Anthony Quayle is so eager to recreate the winning vibes of last year’s Isuzu Queensland Open that he’s coaxed his caddie-coach to walk Thursday’s opening round with a dodgy back.
Veteran coach Ken Berndt isn’t even required to carry Quayle’s bag. Quayle will do the wheeling as long as “KB” is walking beside him.
“KB was such an important part of my win last year with the way he helped compose me on the final holes,” Quayle said.
“He wants to be out there, bad back and all, but I’ll look after the bag. He might not last the four rounds so he’s just going to walk with me.”
Being back at Pelican Waters Golf Club, outside Caloundra, has flooded Quayle’s senses with positivity.
It was the scene of his first professional win and the first time he’d closed the deal in a play-off after six near-miss top three finishes earlier in his career.
He’ll get the chance to post a solid first round score before the traditional afternoon winds get up at Pelican Waters because he’s off at 7.20am (AEST) with Australian women’s amateur champion Grace Kim and Victorian Matt Griffin.
“As soon as I drive through the gates I get some of the good vibes of last year,” Quayle said with a smile.
“It reminds you of the form you were in, the way you were hitting the ball and what you were thinking about.
“I’m pretty excited and hope to defend this week.”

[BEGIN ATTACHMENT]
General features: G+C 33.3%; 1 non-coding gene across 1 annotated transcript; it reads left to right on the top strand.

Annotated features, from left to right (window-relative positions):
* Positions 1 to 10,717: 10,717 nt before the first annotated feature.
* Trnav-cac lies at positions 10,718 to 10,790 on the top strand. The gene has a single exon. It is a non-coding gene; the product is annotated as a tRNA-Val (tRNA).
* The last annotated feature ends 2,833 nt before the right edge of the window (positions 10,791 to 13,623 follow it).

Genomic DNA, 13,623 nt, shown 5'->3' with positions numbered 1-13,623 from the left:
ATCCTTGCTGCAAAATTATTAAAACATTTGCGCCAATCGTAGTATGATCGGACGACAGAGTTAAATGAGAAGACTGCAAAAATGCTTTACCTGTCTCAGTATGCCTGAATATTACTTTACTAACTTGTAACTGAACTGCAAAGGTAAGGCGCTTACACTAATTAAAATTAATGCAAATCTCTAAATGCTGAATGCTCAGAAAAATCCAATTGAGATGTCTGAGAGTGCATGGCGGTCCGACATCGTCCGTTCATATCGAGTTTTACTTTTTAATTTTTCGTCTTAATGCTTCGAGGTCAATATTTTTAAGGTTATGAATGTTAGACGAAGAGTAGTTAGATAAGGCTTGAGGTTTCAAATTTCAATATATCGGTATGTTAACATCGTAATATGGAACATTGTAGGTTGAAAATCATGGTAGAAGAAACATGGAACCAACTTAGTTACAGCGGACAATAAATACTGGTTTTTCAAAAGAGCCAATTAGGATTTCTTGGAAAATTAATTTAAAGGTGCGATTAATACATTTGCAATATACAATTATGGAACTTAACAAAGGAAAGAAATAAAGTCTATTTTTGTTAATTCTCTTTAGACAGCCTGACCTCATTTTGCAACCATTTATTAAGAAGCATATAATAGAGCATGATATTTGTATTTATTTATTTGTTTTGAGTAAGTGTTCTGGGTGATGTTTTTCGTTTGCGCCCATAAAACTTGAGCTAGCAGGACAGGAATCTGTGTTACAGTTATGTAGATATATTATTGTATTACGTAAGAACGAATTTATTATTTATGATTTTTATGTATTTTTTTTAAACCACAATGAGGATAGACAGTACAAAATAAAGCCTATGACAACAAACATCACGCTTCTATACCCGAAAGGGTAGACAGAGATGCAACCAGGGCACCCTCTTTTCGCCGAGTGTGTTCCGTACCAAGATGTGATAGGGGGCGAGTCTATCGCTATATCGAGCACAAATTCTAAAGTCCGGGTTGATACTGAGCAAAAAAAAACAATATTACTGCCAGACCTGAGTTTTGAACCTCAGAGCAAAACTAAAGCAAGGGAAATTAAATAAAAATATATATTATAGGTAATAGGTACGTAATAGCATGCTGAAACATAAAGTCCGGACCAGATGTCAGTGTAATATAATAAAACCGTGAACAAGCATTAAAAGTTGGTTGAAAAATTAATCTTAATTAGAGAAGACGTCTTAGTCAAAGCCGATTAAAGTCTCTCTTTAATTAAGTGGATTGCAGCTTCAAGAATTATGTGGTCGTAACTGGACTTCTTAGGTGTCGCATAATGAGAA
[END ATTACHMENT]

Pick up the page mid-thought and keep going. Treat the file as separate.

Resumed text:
Quayle missed the cut at The Players Series Sydney last week when his driver misbehaved so he’s spent time with Berndt to iron out that kink.
“I haven’t played that well over the past few weeks but I’ve done some good work with my coach so I’m excited to put that to the test,” Quayle said.
“As soon as I drive through the gates I get some of the good vibes of last year. It reminds you of the form you were in, the way you were hitting the ball and what you were thinking about." – Anthony Quayle
“We’ve addressed the driving to make it more of the asset it normally is rather than a hindrance.
“If you drive it well around this course you can score really well but three eagles back-to-back-to-back...I’m not sure I’ll ever see that again.”
Quayle was referencing the astonishing four-eagle 61 of Andrew Martin when the journeyman pro won in startling style at Bonnie Doon last Sunday.
Quayle dug deeper on all he learnt on that tense Sunday last year when he led by three strokes, tripped with a double bogey and had to make a clutch par from the bunker, just to make the play-off, when he was on a downslope with a root behind the ball.
“KB told me I could still win it from here (after the double-bogey). We set a new strategy and the next few holes were a better stretch than I played anywhere else in the tournament," Quayle said.
“It proved you can always find more if you dig down and don’t ever count yourself out.”
Quayle won on 15-under-par last year, from South Australia’s Jack Thompson, but figures the field will go lower this week.
“You could still trick up the course with pin placements on slopes and behind bunkers but, from what I’ve seen, I’m predicting closer to 20-under this week,” Quayle said.
The course’s condition has been transformed over the past five weeks through the hard work of greens staff and volunteers.
“We’ve come out of COVID and the willingness of all to help get the course up to a high level for a tournament has been tremendous,” Pelican Waters Golf Operations Manager Dale Williamson said.
“We’ve had mower men volunteers, members helping clear undergrowth and tidy paths...the effort has made a huge difference.”
Jed Morgan, last year’s Australian Amateur champion, said the tournament was wide open when asked if he was in-form.
“I don’t think of golf that way ... you make form. That’s my thinking anyway,” said Morgan, who is one of a host of top amateurs in the field.
Top image: PGA of Australia